1920s with the tapping of the Turner Valley fields near
It was the coming in of Leduc #1 in 1947 that signaled the death knell of the majority of mining communities in the province of Alberta. Train locomotives were converted to diesel and domestic and
industrial users converted to oil and natural gas. Toni
Ross' Oh! The Coal Branch provides a moving account of
the closure of one mine after the other and the impact on the
miners as they moved from one community to the next within the
Branch before, finally, moving on to Edson and Edmonton. She
quotes an article by Marjorie Jones titled "Miners at
Mountain park Mourn Over Town's Death" (July 24, 1950):
In a few more days Pete Cheisa [Chiesa] will no longer be
able to look up at ever-changing Mt. Cheviot and feel at home.
Mountain Park's oldest miner is making his last rounds at
his last job as a watchman in this dying town.
the end of July his work will be finished. So will the
The Mountain Park Coal Mine
whistle which first blew 39 years ago, blasted its last on
June 20, when the mine was shut because of lack of orders, but
its echoes still ring in the mountains.
ears of 110 miners whom it threw out of work, and their
worried wives, hear it yet.
As they pack
to leave they hear it. As they say quick goodbyes to
neighbours who in 30 years are more like family than friends
they hear it. . . . .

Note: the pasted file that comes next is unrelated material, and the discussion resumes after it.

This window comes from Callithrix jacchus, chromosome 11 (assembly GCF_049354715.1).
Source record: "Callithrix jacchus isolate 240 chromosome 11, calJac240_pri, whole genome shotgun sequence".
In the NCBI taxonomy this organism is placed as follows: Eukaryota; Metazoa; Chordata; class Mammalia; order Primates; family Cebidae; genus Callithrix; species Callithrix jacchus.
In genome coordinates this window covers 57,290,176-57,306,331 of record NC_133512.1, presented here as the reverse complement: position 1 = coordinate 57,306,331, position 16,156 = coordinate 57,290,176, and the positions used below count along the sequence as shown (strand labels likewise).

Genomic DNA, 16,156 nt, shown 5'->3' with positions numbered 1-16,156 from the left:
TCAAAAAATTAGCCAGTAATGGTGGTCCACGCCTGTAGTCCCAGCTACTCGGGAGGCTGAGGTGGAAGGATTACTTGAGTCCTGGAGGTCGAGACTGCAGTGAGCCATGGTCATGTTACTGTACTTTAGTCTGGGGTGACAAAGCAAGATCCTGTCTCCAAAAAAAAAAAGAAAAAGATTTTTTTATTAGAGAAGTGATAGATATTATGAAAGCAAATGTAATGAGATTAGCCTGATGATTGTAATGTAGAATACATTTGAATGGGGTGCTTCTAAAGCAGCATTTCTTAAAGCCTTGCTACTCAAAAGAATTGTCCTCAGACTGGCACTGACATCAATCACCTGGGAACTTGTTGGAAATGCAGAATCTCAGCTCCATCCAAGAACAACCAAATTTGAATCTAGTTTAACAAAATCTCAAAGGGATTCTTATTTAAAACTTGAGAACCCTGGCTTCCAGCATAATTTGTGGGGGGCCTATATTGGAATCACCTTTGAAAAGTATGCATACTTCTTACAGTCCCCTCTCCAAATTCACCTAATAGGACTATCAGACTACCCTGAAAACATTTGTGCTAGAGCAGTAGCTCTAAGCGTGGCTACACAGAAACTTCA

watched those houses going up and lived in one of them. Seeing
most of them torn down one by one makes even his leathery old
face a bit wistful.
"These are sad
days for me," he says.
better off than many of the men. He'll have his mine
pension to fall back on. It's men between 50 and 60 who
are the hardest hit and those with large families.
Younger men can adapt themselves to new jobs and surroundings
but everyone is in the same predicament for housing.
They must find a place to live.
company has sent eviction notices to everyone. Those in
company houses have been asked to get out by July 21 and those
owning their own little homes on company property must also
move. They must sell or tear them down.
way they stand to lose. They can't move them over narrow
mountain roads. if they sell, they may get $140 for
them, some are going for less. If they dismantle them they
must rebuild someplace else. (pp. 160-61).
This served as an impetus for many Italian families to leave the Crow's Nest Pass and Coal Branch and move to urban areas including the cities of Vancouver, Edmonton and Calgary. There are now many "ghost" towns and remnants of mine works like industrial sculpture in the mountain landscapes. While there appears to be increased interest internationally in Alberta coal, most former mining communities have now turned to tourism as a means of economic redevelopment. A number of the mine workings are now historic sites and many community structures, for example, in Blairmore and Coleman are
designated historic resources. Community museums in
Coleman, Canmore, Nordegg and other communities preserve the
artifacts and records of these lives.